Notably, in the long-running series Grey’s Anatomy’s tenth season, the deep friendship between the main characters Meredith and Cristina was sealed with the iconic line: “He is not the sun. You are.”It was made clear to fans that their friendship provided Meredith with the confidence and affirmation she needed throughout her career as a surgeon and in her life. 

Meredith Grey and Cristina Yang from Grey’s Anatomy (Picture Credits: EW)

Beyond Hollywood, social media has seen an influx of trends celebrating female friendship and the uniquely feminine experiences shared by ordinary female friends. Recently, the release of the Barbie movie saw women of all ages flooding the theatre together with their friends while decked out in pink, ready to watch a movie that in itself encapsulates the female experience in a colourful way. 

Tik Toks of women attending Taylor Swift’s “Eras Tour” together have also emerged, with women exchanging friendship bracelets and dancing along to her songs in stadiums filled almost entirely by women. 

Rather than being swept under the rug or even demonised, female friendships are being celebrated both on and off screen. 

Female friendships have always been unique in their depth and quality, with special experiences that exceed the boundaries of time and space.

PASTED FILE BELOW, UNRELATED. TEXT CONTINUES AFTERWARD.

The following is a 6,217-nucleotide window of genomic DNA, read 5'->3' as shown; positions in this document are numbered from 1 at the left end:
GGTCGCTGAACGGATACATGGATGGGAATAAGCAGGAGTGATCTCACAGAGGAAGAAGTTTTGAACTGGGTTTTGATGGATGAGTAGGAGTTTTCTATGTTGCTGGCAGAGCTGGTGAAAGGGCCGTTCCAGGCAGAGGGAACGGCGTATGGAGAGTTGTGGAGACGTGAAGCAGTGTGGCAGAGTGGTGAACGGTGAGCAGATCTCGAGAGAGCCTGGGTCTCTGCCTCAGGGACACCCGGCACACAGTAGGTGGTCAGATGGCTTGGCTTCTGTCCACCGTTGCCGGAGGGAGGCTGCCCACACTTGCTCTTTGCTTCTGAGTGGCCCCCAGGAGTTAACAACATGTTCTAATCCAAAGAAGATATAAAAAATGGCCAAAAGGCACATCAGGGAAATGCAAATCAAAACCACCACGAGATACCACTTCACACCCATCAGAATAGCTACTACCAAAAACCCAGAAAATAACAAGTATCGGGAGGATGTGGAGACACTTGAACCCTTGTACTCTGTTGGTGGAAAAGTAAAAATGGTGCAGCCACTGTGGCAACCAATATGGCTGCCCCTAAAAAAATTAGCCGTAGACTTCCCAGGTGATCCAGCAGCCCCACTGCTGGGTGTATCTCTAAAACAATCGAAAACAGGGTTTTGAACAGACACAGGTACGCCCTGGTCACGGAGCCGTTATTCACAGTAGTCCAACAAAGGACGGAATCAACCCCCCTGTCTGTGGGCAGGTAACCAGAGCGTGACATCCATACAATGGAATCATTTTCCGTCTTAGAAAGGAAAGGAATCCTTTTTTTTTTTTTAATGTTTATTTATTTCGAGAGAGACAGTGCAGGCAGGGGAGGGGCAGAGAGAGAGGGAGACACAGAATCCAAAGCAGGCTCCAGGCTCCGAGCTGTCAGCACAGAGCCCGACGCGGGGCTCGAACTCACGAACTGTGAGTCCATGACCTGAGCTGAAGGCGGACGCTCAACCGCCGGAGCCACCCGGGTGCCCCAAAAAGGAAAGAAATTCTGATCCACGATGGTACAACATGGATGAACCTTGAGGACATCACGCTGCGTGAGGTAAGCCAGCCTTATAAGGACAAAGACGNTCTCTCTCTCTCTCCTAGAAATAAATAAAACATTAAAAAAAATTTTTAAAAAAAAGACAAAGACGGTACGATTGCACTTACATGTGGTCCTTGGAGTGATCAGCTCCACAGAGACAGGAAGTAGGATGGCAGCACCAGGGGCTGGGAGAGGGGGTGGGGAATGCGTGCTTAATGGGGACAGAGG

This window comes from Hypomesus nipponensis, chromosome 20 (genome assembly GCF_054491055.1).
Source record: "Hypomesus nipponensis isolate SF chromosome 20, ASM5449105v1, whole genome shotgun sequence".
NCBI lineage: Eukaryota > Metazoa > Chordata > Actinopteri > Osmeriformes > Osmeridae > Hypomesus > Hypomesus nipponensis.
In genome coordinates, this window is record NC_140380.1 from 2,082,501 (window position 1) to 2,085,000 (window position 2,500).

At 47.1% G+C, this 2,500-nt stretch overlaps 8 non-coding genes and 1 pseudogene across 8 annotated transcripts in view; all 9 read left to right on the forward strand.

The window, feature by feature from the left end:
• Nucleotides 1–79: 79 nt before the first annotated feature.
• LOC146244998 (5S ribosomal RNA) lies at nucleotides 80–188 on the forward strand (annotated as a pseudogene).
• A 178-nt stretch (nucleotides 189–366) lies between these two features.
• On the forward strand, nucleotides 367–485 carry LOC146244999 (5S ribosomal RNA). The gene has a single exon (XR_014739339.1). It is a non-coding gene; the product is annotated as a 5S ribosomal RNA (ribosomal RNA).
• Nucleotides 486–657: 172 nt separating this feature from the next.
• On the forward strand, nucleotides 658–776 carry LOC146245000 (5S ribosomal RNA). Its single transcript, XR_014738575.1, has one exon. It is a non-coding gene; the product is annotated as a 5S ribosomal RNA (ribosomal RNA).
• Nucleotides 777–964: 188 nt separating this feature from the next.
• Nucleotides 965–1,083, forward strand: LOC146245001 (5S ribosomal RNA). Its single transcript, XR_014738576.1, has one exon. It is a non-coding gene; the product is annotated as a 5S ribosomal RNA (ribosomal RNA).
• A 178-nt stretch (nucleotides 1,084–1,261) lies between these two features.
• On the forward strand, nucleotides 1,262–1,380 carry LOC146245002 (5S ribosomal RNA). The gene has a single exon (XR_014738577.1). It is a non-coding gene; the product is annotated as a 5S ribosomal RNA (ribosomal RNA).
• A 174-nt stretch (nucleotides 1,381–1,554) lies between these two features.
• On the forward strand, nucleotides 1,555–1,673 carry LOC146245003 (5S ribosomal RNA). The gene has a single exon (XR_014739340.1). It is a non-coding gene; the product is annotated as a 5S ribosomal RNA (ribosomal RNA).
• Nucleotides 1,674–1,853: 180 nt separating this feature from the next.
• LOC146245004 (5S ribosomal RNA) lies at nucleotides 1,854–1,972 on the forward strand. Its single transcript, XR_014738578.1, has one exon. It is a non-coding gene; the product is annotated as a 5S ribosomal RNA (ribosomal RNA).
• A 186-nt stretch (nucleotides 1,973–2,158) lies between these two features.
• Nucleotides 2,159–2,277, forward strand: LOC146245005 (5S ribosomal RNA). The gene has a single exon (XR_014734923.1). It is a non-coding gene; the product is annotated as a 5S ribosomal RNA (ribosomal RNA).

It was heard years ago, when women conversed while doing laundry, confined within their roles as traditional housewives and homemakers. It is heard today, when girls have hours-long conversations in cafes with their overpriced matcha lattes, sharing about their ambitions and dreams in life. It was seen when women wrote long letters to each other about the importance of their shared friendship. It is seen when women write loving compliments to their friends in the comments section of Instagram posts. It is felt in fingers laced together and a deep understanding found in mutual experiences shared in a world where women are often not recognised, seen or taken seriously—except, perhaps, by each other. 

To quote American memoirist Emily Rapp, “Friendships between women are often the deepest and most profound love stories, but they are often discussed as if they are ancillary, ‘bonus’ relationships to the truly important ones. This kind of friendship is not a frivolous connection, a supplementary relationship. It is love… Support, salvation, transformation, life: this is what women give to one another when they are true friends, soul friends.” 

Female friendships are central to the lives of women, allowing them to reclaim and celebrate their femininity with each other and find healing and hope in a society that denies them such opportunities time and time again. It is empowering, but more than that, it is fulfilling. 

As one of the popular Tik Tok trends goes, “Oh how I love being a woman.”Sources: The Female Friendship Revolution Onscreen, ‘The Social Sex: A History of Female Friendship’ – The New York Times